Trading is a Minus Sum Game

Submitted by Marco Palmero on 14 February, 2008 - 09:37

The house always wins

In the stockmarket, for every trade that is buyer and a seller. In a theoretical, highly efficient market: if the seller puts in $50 into the market – the buyer would also take out $50. But we've been told a lie. Trading is a minus sum game. In reality, the seller would be really selling $45 worth and the buyer, gets $45 worth of stock. So where does the $10 ($5 + $5 on both sides) go?

If the traders win or lose, the house would have made their cut and they win in the long term.

If trading is a minus sum game, then what is a zero sum game? A zero sum game is when every gain or loss by each participant of the game is exactly balanced. In other words: if we add up all the winners and losers we should get zero. Hence, winners receive as much money as losers paid out.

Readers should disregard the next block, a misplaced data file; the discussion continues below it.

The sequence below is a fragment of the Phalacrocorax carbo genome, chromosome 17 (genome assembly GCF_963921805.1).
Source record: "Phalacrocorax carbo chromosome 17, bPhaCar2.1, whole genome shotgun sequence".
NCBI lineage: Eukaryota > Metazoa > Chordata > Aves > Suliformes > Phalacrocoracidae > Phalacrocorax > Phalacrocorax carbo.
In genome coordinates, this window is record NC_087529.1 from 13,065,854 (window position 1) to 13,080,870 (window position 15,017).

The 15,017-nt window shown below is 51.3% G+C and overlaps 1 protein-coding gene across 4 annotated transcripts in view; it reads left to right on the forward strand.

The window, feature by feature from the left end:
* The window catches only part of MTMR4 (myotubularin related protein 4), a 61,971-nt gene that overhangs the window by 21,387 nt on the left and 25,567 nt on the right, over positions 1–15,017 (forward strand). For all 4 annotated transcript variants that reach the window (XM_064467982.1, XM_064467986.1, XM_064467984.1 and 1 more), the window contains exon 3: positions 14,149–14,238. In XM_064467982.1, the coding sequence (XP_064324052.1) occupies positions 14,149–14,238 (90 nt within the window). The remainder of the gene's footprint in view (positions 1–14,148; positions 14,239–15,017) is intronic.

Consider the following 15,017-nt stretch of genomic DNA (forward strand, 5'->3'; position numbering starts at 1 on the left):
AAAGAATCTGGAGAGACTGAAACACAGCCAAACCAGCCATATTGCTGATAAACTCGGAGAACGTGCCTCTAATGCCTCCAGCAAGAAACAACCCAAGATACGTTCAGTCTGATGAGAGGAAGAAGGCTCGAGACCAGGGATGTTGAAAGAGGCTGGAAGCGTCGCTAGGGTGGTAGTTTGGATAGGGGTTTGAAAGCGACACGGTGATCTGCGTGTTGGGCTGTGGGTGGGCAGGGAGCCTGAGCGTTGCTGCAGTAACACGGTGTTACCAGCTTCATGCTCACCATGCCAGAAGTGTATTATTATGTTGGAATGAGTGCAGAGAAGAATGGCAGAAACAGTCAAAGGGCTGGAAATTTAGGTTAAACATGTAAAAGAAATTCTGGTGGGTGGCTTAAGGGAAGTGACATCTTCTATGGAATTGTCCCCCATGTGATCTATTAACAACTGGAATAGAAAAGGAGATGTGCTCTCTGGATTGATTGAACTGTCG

Have you heard the saying, "The house always wins"? Well the phrase is usually used in terms of casinos and gambling; but the same applies in the financial markets. Every trade placed into the sharemarket is subject to fees and charges: namely commissions like brokerage fees and service charges like interest rates. If the traders win or lose, the house would have made their cut and they win in the long term. So, in the trading game, the trader also needs to contend with the 'leakage' in the money markets as well as outsmarting their fellow traders. Therefore, the odds of succeeding at trading the markets are certainly stacked up against the trader.

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